China Dialogue has republished a Caixin editorial from June outlining the benefits that overhauling the hukou household registration system would have towards urbanization—a key economic engine identified by China’s ruling administration—and laying out a step-by-step plan towards the long-awaited reform process:
As the country enters the urban age (more than half its population now lives in urban areas), a critical part of the Chinese dream is the “urban dream” – the promotion of urbanisation to generate household consumption to put the economy on a sustainable footing. Yet a third of the 700 million Chinese urban dwellers today are not truly “urbanised”. They are the migrant population or “floating population”, who do not have an urban hukou, or household registration. The hukou is a little red booklet that entitles the bearers to enjoy the full rights of urban citizens.
To accomplish real urbanisation, migrant workers need to become full urban residents. That requires offering them an urban hukou with the aim of ultimately abolishing the hukou system. It’s no small task, to be sure and can only be done gradually. In 2012, the size of the floating population was about 230 million. A rough projection shows that by 2030, the floating population, made up mostly of migrant workers from the countryside, will reach more than 300 million.
My proposal is to gradually open the gate of urban hukou to all migrants within the next 15 years. This means granting hukou to about 20 million migrants per year. How should this annual quota be allocated? It could work in several steps over a period of 15 years from 2015: young college graduates would have first priority, followed by skilled workers and stable self-employed workers. Last but most important would be low-skilled workers. My approach is to begin with the easiest, building up broad support and momentum, and proceed to the harder part. This will be more in line with the country’s economic and fiscal reality. […] [Source]
Also see other recent Caixin editorials on hukou reform and urbanization (via CDT). Amid the current hukou management system, Beijing grants a small fraction of recent college graduates from other provinces (10,000 out of 145,000) local hukou, and allows a few other ways to establish local residency—marrying a local, starting a business capable of paying 3 million yuan in taxes over 3 years, or being recruited into the local government. The Global Times reports on the black market that exists as demand for a Beijing hukou far exceeds what legal avenues towards residency allow:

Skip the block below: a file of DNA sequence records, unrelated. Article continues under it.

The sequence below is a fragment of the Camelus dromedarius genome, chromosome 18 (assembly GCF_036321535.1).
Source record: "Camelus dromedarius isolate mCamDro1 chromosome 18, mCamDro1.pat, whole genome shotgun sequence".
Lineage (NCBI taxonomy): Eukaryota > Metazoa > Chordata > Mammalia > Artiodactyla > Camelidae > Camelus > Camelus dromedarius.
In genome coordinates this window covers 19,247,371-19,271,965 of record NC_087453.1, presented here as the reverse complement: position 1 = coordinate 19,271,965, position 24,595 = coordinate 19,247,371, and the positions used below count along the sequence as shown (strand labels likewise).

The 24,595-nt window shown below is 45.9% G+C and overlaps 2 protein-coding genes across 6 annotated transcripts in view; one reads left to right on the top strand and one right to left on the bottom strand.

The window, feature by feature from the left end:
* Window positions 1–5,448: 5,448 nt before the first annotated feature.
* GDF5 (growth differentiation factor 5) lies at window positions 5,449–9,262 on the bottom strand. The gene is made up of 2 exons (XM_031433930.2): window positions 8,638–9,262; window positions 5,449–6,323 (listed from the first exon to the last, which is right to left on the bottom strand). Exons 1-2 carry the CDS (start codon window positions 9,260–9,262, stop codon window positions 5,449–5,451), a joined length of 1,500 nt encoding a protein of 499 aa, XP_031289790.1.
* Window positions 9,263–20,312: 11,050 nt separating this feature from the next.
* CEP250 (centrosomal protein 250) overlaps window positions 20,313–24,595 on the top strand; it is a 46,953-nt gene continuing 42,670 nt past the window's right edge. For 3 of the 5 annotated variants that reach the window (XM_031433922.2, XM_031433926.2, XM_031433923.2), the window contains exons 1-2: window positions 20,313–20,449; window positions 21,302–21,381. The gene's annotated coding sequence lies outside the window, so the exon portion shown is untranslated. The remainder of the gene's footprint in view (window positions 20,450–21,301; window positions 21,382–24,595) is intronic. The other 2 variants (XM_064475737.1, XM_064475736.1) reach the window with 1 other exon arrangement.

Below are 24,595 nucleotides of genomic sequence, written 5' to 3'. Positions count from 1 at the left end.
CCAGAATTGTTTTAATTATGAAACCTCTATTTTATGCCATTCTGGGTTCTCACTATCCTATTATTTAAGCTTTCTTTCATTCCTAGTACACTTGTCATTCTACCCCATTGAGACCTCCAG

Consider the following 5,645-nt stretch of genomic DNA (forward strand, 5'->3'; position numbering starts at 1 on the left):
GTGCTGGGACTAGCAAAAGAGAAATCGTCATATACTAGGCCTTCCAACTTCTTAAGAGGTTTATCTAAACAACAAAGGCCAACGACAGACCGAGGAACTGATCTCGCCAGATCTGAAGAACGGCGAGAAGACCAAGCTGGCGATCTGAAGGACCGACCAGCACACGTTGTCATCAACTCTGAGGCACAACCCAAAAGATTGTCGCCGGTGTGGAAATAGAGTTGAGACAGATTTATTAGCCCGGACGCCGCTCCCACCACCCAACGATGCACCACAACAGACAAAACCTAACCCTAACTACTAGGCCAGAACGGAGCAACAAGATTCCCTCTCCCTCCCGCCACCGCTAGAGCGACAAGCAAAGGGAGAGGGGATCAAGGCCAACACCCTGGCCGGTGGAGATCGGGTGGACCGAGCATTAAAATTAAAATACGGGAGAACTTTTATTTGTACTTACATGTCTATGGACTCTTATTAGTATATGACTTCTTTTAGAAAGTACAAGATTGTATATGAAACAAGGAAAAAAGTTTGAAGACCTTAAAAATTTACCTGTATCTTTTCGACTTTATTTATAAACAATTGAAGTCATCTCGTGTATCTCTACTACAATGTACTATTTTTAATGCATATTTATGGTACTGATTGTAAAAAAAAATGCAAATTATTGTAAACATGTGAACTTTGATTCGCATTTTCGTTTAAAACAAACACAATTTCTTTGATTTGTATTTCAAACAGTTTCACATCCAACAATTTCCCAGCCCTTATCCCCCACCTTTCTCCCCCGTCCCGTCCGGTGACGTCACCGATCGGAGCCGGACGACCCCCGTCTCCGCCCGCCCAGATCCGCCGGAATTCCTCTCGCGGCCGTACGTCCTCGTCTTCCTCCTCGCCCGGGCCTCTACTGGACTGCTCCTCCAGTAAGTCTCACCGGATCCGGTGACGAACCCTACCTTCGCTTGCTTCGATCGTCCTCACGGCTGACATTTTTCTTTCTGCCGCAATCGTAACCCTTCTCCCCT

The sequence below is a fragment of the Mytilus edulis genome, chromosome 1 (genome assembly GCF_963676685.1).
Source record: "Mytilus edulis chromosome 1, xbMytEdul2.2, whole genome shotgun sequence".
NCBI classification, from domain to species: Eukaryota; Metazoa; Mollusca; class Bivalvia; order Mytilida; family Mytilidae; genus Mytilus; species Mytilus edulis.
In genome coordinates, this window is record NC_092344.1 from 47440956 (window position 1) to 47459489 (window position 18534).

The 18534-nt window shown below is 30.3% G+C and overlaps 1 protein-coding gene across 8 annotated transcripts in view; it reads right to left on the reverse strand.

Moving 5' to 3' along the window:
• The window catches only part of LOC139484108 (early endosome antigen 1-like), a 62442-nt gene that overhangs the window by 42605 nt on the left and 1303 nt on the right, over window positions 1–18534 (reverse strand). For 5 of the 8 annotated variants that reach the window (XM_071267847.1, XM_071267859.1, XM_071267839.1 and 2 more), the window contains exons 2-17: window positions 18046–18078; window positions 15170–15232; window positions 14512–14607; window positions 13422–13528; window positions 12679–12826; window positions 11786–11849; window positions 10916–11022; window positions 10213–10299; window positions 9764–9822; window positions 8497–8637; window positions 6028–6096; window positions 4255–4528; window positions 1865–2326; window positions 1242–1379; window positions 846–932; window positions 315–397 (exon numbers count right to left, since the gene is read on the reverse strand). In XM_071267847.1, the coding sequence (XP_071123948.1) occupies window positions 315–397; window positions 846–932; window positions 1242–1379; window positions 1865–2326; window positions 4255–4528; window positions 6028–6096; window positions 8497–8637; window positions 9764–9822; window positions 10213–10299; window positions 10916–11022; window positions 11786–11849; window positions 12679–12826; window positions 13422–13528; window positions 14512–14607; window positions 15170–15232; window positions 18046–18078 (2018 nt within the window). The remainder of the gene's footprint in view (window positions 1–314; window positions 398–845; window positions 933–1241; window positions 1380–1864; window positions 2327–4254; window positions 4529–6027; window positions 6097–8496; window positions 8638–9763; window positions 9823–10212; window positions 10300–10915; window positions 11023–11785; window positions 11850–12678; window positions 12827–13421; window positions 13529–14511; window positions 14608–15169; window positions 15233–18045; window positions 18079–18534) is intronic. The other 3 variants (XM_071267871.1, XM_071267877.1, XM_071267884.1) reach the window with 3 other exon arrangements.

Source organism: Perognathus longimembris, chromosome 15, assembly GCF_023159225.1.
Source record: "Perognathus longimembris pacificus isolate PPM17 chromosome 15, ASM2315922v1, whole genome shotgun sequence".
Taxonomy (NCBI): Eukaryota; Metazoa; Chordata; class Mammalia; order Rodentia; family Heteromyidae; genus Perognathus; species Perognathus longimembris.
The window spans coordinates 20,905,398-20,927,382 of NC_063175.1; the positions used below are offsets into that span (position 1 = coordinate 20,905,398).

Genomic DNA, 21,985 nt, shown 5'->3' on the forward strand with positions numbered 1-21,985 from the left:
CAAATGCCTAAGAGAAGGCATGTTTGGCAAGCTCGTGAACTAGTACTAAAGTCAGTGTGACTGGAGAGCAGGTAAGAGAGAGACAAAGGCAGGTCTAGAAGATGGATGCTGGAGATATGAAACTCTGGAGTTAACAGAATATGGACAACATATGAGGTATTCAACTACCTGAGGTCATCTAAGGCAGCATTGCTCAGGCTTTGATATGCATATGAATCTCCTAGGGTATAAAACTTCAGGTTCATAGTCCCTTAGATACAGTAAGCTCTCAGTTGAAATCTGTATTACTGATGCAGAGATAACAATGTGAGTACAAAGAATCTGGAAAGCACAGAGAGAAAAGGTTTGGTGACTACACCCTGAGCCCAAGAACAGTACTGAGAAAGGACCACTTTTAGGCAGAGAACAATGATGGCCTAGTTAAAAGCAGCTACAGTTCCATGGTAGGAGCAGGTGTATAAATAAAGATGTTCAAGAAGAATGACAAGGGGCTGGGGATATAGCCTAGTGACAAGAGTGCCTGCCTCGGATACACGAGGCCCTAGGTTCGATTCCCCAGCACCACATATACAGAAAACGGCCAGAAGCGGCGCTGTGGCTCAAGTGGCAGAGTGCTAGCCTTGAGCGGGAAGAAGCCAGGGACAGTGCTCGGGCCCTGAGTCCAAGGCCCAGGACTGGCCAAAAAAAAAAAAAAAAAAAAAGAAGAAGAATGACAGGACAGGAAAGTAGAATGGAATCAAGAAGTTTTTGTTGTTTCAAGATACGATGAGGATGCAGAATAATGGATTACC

The fierce demand for Beijing hukou has fueled an underground trade for the prized document.
In one recently uncovered case, a Beijing hukou was sold at the price of 720,000 yuan, reported the Beijing News. Several agents reached by a Global Times reporter posing as a buyer offered their services at about 150,000 yuan for those holding an overseas postgraduate degree and about 400,000 yuan for those with domestic degrees.
They said fewer companies are being granted quotas and applicants had to fulfill the requirements of the company’s quotas, with looser requirements applied to those with foreign degrees. One agent, surnamed Guo, boasted that he has been in this business for several years and he had acquired Beijing hukou for himself. [Source]
A report from The Economist looks at trends in juvenille crime to note how the urban-rural gap puts youth affected by migrant labor at higher risk of committing and being incarcerated for unlawful acts:
The number of juvenile criminals sentenced by courts each year in China more than doubled from 2000 to 2008, to almost 89,000, at a time when the population of young people was dropping. (The number of offenders has since decreased.) But violent crime appears to be rising substantially as a proportion of juvenile offences. In a 2010 national survey, 16% of juvenile offenders were arrested for rape, a 42% increase from a decade before; and 12% were arrested for aggravated assault, a 69% rise.
National surveys and data from big cities point to two particularly serious social issues behind those bald statistics. First, more rural children are committing crimes, whether as migrants in cities or among the 60m youngsters left behind by parents who have migrated. Two-thirds of juvenile offenders in the 2010 national survey came from rural areas, up from just over half a decade earlier; and in many of China’s bigger cities, where rural migrants account for a substantial portion of the young population, they can account for as much as 90% of juvenile offenders.
This problem is compounded by the second issue: migrant and left-behind juveniles are far more likely to be incarcerated than their peers who were brought up in the cities, even though surveys suggest that urban young people commit proportionately about the same number of violent crimes as migrant young. In Shanghai, juveniles without local household registration were given suspended sentences (or probation) in only 15% of cases in 2010; locally registered young folk went free on suspended sentences 63% of the time. [Source]